In last blog post I talked about Jackson, a child who was struggling with basic concepts of math, such as time, money and simple fractions.
I had intended to build on last week’s blog, but instead I need to take a different direction in terms of Jackson.
Jackson was recently evaluated by the school’s special education team. In contrast to decent reading and decoding scores, severe problems were noted with the different mathematic tasks given to Jackson, with scores clustering around the 5th percentile. In short, Jackson was drowning with any math functions and was clearly in need of support in the form of patient, remedial instruction offered in a small group format on a regular (daily) basis.
From my point of view, looking at the data derived from the special education team, it was a “slam dunk” that Jackson should be classified with a learning disability.
That’s not the way it went though. When Jackson’s parents went in to review the special education assessment, the team said they were not classifying Jackson. No help or accommodation would be coming his way. After the meeting the case was to be closed.
Very simply, Jackson’s IQ wasn’t seen to be high enough. Effectively, he was being punished for an intelligence score that fell in the middle to high 80’s of IQ (around the 15th percentile), in spite of the fact that there were other scores om the IQ test that showed Jackson could demonstrate at least average potential in some of the sub-domains that were assessed.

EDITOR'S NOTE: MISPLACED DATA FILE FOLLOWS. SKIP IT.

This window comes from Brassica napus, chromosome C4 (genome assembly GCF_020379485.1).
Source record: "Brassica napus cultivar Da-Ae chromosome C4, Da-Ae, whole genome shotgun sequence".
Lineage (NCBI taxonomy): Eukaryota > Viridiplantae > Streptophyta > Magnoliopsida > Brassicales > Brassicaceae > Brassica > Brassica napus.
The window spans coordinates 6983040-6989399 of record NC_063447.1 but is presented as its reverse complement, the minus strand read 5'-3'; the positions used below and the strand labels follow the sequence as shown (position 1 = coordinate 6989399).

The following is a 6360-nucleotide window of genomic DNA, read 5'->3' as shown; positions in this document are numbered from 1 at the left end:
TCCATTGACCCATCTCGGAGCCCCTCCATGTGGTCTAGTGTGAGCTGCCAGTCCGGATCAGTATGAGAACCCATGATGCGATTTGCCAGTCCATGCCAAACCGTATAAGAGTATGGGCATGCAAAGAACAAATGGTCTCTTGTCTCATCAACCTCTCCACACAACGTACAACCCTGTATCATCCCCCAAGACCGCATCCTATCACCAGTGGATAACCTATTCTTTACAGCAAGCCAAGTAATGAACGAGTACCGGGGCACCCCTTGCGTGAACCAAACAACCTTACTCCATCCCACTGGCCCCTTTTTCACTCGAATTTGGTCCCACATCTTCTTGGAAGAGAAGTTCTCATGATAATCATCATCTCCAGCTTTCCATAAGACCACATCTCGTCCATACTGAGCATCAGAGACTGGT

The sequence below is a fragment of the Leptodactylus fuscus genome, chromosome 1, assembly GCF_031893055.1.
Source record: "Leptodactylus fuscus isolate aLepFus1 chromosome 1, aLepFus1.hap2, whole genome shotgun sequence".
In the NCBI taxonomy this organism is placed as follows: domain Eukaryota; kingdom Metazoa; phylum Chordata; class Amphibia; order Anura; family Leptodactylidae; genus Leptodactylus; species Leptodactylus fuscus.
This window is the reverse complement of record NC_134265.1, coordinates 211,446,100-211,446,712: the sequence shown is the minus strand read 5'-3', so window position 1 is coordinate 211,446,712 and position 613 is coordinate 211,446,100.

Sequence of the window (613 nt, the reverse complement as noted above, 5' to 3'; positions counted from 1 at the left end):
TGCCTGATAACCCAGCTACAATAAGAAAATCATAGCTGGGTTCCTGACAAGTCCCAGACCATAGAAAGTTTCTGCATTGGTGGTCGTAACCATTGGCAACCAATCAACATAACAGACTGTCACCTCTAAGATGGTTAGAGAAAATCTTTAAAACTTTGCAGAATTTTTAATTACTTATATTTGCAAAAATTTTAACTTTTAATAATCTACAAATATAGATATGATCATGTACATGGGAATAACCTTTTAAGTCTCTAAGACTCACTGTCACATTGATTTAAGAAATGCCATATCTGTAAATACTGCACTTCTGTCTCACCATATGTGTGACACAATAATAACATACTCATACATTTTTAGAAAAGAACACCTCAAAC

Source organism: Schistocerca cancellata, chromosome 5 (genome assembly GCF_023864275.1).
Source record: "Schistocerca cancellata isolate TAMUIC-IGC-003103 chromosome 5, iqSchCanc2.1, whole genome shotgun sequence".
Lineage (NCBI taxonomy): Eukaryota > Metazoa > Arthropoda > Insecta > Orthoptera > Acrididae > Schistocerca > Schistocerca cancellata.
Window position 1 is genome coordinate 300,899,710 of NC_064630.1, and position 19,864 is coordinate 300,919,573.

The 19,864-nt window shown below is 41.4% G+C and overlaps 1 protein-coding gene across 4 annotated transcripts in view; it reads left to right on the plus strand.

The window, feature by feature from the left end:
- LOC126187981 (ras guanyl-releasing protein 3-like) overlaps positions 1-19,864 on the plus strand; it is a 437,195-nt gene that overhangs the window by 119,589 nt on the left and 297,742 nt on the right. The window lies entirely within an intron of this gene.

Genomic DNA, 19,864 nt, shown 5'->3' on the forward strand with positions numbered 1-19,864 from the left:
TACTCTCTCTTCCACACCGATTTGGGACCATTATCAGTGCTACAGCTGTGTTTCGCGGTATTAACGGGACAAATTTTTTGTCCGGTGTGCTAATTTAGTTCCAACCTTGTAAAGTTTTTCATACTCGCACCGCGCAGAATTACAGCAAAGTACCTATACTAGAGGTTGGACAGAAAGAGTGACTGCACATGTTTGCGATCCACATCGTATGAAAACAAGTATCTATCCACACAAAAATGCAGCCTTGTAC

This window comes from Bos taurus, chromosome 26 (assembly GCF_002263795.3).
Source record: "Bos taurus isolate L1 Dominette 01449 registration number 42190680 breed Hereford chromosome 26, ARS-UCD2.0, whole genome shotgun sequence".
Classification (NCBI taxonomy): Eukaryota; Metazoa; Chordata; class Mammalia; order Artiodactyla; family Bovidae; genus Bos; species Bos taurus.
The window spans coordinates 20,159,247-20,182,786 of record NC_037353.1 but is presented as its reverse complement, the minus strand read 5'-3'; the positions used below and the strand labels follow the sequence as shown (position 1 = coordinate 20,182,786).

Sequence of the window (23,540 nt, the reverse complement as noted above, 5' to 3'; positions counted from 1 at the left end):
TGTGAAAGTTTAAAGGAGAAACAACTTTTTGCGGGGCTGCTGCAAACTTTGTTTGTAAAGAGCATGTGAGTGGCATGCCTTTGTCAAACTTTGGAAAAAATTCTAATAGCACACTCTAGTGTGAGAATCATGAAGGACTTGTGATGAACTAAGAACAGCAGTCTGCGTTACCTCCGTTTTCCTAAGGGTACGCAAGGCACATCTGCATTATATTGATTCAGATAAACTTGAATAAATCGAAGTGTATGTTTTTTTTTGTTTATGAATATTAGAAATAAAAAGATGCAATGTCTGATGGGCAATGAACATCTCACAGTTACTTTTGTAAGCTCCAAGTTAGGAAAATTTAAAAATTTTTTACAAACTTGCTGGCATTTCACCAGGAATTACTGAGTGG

Here’s the issue as I see it.
Each state interprets federal special education code in its own way. In the state of New Jersey, a learning disability is determined by:
A specific learning disability can be determined when a severe discrepancy is found between the student’s current achievement and intellectual ability in one or more of the following areas: (1) Basic reading skills; (2) Reading comprehension; (3) Oral expression; (4) Listening comprehension; (5) Mathematical calculation; (6) Mathematical problem solving; (7) Written expression; and (8) Reading fluency
So, for the lucky ones who fall in the upper portion of the bell-shaped curve of intelligence, say with an IQ of about 110 or more (around the 75th percentile), there is likely to be a “severe discrepancy” determined and the child will get help.
If you’re not smart enough, forget about it.
The main IQ test used by special education teams is the Wechsler Intelligence Scale for Children (5th edition) or WISC-V. It was originally developed by David Wechsler back in the 1940s. Anything I’ve read or known about David Wechsler suggests to me he would not be happy to see his test used in this way to ultimately deny a child like Jackson from getting the help he desperately needs.
Sadly, that’s how the test is often used now.
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Hi Dr. Selznick,
As a learning consultant and member of a Child Study Team, I am concerned with the overall feelings that may be evoked by your comments.